[% setvar title STDIN, STDOUT, STDERR, ARGV, and DATA should become scalars %]

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STDIN, STDOUT, STDERR, ARGV, and DATA should become scalars


  Maintainer: Nathan Wiger <nate@wiger.org>
  Date: 4 Aug 2000
  Last Modified: 14 Sep 2000
  Mailing List: perl6-language-io@perl.org
  Number: 30
  Version: 4
  Status: Frozen


Consensus has been reached that filehandles (currently barewords) will be revamped to become true $scalars, to make them consistent with other Perl variables.

STDIN, STDOUT, STDERR, and DATA should follow suit and be renamed $STDIN, $STDOUT, $STDERR, and $DATA, becoming full-fledged scalar fileobjects. In addition, ARGV should become $ARGV as well. The old function of $ARGV (the currently open filename) will be available via polymorphism.


This was pretty much accepted by everyone, since it follows logically from filehandles becoming scalars. A few clarifications were added, but it otherwise remains the same from the previous version.



Currently, filehandles are barewords, such as FILE and PIPE. However, for Perl 6 these are planned to be renamed to true "single-whatzitz" types (thanks Tom) and prefixed with a $. So, the current:

   print FILE "$stuff\n";

Will become something like:

   print $FILE "$stuff\n";

STDIN, STDOUT, and STDERR need to follow suit. We should change

   print STDERR "$stuff\n";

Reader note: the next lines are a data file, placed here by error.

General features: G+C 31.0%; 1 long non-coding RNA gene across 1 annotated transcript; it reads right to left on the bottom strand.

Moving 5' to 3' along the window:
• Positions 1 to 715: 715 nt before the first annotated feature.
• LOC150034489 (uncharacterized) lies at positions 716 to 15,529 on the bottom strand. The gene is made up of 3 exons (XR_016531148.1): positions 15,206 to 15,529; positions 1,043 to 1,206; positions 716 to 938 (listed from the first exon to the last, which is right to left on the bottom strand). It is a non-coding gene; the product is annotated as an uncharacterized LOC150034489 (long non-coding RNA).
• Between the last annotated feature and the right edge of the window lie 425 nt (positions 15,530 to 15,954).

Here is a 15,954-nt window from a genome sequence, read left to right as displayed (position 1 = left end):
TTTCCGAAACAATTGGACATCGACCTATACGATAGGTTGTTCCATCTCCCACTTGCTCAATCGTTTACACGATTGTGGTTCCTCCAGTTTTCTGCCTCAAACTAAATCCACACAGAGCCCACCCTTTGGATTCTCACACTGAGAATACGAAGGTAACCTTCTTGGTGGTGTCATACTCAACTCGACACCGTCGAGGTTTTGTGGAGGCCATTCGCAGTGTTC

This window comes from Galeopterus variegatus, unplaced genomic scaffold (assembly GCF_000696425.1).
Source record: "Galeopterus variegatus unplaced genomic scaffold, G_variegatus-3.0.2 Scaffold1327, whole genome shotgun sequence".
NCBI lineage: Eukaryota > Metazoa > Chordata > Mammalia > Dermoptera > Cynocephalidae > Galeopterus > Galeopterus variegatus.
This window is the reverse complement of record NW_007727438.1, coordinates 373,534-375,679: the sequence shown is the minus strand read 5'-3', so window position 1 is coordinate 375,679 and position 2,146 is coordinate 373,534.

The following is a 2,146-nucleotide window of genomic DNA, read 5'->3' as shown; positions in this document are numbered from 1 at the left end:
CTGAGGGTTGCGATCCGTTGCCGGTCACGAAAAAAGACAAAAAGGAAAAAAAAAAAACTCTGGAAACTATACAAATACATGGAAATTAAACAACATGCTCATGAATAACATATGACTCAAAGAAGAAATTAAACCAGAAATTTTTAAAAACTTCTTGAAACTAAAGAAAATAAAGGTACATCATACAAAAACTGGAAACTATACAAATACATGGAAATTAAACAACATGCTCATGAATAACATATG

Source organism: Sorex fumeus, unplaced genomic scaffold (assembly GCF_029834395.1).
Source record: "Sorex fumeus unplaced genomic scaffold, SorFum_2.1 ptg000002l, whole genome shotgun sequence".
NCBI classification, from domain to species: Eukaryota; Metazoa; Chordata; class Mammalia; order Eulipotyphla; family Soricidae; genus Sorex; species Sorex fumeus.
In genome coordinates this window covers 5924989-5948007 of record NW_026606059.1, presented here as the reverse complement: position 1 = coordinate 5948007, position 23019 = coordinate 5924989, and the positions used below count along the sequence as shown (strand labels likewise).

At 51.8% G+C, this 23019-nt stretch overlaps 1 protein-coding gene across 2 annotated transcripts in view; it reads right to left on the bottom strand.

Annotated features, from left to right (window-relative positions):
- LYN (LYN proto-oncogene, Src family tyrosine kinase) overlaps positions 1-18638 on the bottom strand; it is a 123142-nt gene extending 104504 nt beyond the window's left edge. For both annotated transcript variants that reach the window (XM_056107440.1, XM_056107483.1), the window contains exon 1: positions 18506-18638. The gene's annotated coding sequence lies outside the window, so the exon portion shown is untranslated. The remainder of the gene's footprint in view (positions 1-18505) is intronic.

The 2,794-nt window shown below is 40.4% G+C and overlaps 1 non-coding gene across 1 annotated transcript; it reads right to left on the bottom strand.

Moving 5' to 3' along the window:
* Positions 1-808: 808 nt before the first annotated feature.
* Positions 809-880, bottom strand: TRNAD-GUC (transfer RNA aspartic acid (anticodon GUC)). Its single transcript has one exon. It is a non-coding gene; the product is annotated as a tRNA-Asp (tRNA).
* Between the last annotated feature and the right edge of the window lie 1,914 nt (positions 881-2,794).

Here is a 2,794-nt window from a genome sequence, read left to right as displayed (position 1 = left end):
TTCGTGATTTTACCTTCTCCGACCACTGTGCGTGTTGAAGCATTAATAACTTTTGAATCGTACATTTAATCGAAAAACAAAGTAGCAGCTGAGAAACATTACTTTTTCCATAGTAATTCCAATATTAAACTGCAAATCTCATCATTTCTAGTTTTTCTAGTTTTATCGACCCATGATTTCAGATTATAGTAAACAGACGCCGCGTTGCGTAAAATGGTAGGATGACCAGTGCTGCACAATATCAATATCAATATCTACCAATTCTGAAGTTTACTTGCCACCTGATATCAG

print $STDERR "$stuff\n";

This makes them consistent with other Perl variables, such as @ARGV, %ENV, $VERSION, etc, all of which have the correct distiguishing prefix for their type.


DATA should follow suit, becoming $DATA.


In addition, ARGV should be renamed to $ARGV. However, this overlaps with the already-existing $ARGV (currently open filename), appearing to cause problems. But never fear! Polymorphic objects to the rescue:

   while (<$ARGV>) {                 # used as fileobject
       next if ($ARGV eq $lastfile)  # $ARGV->STRING, filename
       print "Now reading $ARGV";    # $ARGV->STRING, filename
       $lastfile = $ARGV;            # copies object, but that's ok
                                     # because will have ->STRING too

This means that $ARGV will be both the filehandle *and* the name of the file, but it will automatically morph to suit your needs depending on context.

Additionally, ARGVOUT should either follow suit, or be wrapped into $ARGV ($ARGV->OUT?), whichever makes more sense.


All references to these bareword filehandles will have to be changed.

In addition, $STDIN, $STDOUT, and $STDERR should be standard, read-write variables. If a person wants to do this:

   $STDOUT = $myfilehandle;
   print "Watch out!";

They should be able to. The same should (probably) go for $DATA and $ARGV.


The p52p6 translator needs to be able to spot instances of barewords and globs and translate them to scalars:

   print STDERR @foo;       ->   print $STDERR @foo;
   dostuff(\*STDIN);        ->   dostuff($STDIN); 
   print while(<ARGV>);     ->   print while(<$ARGV>);
   select(STDERR);          ->   $DEFOUT = $STDERR;    # RFC 129
   tie *STDOUT, 'Apache';   ->   tie Apache $STDOUT;   # RFC 200

A similar process will have to be done with all other filehandle conversions as well, so this may well be handled implicitly by the more general conversion. We may be able to ignore globs since these should handle scalars implicitly as aliases.



RFC 14: Modify open() to support FileObjects and Extensibility

RFC 159: True Polymorphic Objects

RFC 129: Replace default filehandle/select with $DEFOUT, $DEFERR, $DEFIN

RFC 200: Objects: Revamp tie to support extensibility (Massive tie changes)